The effect of school summer holidays on inequalities in children and young people’s mental health and cognitive ability in the UK using data from the millennium cohort study

Theocharis Kromydas*, Mhairi Campbell, Stephanie Chambers, Michele Hilton Boon, Anna Pearce, Valerie Wells

*Corresponding author for this work

Research output: Contribution to journalArticlepeer-review

1 Citation (Scopus)
5 Downloads (Pure)

Abstract

Background
Summer learning loss has been the subject of longstanding concern among researchers, the public and policy makers. The aim of the current research was to investigate inequality changes in children’s mental health and cognitive ability across the summer holidays.

Methods
We conducted linear and logistic regression analysis of mental health (borderline-abnormal total difficulty and prosocial scores on the strengths and difficulties questionnaire (SDQ)) and verbal cognitive ability (reading, verbal reasoning or vocabulary) at ages 7, 11 and 14, comparing UK Millennium Cohort Study members who were interviewed before and after the school summer holidays. Inequalities were assessed by including interaction terms in the outcome models between a discrete binary variable with values representing time periods and maternal academic qualifications. Coefficients of the interaction terms were interpreted as changes from the pre- to post-holiday period in the extent of inequality in the outcome between participants whose mothers had high or low educational qualifications. Separate models were fitted for each age group and outcome. We used inverse probability weights to allow for differences in the characteristics of cohort members assessed before and after the summer holidays.

Results
Mental health (borderline/abnormal SDQ total and prosocial scores) at ages 7 and 14 worsened and verbal cognitive ability scores at age 7 were lower among those surveyed after the summer holidays. Mental health inequalities were larger after the holidays at age 7 ([OR = 1.4; 95%CI (0.6, 3.2) and 14: [OR = 1.5; 95%CI (0.7, 3.2)], but changed little at age 11 (OR = 0.9; 95%CI (0.4, 2.6)]. There were differences in pro-social behaviours among those surveyed before/after the school holidays at age 14 [OR = 1.2; 95%CI (0.5, 3.5)] but not at age 7 or 11. There was little change in inequalities in verbal cognitive ability scores over the school holidays [Age 7: b = 1.3; 95%CI (− 3.3, 6.0); Age 11: b = − 0.7; 95%CI (− 4.3, 2.8); Age 14: b = − 0.3; 95%CI (− 1.0, 0.4)].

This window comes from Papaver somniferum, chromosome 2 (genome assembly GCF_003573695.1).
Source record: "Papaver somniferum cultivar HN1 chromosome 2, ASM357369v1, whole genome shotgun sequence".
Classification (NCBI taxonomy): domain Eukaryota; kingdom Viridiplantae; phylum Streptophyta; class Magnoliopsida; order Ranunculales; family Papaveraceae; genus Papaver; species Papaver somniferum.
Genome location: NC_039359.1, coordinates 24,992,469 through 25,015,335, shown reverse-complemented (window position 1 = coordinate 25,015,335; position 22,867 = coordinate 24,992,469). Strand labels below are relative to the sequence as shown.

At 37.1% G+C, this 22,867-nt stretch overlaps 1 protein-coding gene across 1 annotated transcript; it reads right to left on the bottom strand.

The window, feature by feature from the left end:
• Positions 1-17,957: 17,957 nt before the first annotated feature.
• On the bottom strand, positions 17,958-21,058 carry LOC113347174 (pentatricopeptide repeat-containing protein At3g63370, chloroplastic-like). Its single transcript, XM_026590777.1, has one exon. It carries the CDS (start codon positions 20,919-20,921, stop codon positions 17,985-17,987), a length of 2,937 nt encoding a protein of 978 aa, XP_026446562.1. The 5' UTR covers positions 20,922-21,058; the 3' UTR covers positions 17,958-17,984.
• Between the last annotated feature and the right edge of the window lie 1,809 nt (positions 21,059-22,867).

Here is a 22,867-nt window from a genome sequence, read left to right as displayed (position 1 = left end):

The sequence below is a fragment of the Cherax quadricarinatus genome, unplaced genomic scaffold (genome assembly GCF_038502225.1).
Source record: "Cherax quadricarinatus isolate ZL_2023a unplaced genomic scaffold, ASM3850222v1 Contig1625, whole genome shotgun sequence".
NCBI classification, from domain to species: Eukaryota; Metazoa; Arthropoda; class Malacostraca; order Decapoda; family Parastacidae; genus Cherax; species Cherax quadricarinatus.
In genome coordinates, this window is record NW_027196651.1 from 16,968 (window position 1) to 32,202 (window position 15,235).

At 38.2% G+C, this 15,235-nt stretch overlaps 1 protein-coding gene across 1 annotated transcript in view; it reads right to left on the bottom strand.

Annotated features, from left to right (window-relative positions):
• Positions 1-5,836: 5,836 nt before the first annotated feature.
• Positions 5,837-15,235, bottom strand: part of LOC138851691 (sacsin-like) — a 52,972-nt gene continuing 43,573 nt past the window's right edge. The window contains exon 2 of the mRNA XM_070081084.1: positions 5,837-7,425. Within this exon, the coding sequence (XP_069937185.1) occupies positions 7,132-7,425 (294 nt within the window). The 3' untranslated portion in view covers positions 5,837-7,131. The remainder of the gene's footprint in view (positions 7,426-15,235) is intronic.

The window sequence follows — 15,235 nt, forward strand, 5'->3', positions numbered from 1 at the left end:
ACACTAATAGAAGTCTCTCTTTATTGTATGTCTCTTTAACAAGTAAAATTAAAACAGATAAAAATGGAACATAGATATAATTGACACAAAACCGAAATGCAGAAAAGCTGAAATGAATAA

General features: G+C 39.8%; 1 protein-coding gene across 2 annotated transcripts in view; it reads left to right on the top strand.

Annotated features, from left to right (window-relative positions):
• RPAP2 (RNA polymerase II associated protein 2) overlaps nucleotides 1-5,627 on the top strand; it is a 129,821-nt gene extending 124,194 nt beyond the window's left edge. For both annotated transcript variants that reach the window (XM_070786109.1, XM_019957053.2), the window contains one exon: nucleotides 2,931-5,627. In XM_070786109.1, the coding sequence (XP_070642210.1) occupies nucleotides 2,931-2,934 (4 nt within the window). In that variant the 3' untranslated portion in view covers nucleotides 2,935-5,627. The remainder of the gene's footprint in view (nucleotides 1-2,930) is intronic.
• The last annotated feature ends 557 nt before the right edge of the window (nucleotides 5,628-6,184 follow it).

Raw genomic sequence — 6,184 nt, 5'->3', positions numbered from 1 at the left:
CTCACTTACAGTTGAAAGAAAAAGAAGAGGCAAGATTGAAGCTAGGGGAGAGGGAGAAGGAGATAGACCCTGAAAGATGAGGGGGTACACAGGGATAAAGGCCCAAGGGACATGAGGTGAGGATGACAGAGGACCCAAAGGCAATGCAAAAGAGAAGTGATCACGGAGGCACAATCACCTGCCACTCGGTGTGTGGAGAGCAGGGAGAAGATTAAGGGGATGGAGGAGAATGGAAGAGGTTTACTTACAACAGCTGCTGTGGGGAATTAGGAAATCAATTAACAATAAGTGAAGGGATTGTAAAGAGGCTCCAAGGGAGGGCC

Conclusion
We found inequalities in mental health and cognitive ability according to maternal education, and some evidence or worsening mental health and mental health inequalities across school summer holidays. We found little evidence of widening inequalities in verbal cognitive ability. Widespread school closures during the COVID-19 restrictions have prompted concerns that prolonged closures may widen health and educational inequalities. Management of school closures should focus on preventing or mitigating inequalities that may arise from differences in the support for mental health and learning provided during closures by schools serving more or less disadvantaged children.
Original languageEnglish
Article number154
Number of pages9
JournalBMC Public Health
Volume22
DOIs
Publication statusPublished - 22 Jan 2022

Keywords

  • school closures
  • mental health
  • cognitive ability
  • inequalities
  • Covid-19
  • humans
  • cognition
  • United Kingdom/epidemiology
  • holidays
  • SARS-CoV-2
  • adolescent
  • female
  • child
  • schools
  • cohort Studies

ASJC Scopus subject areas

  • Public Health, Environmental and Occupational Health

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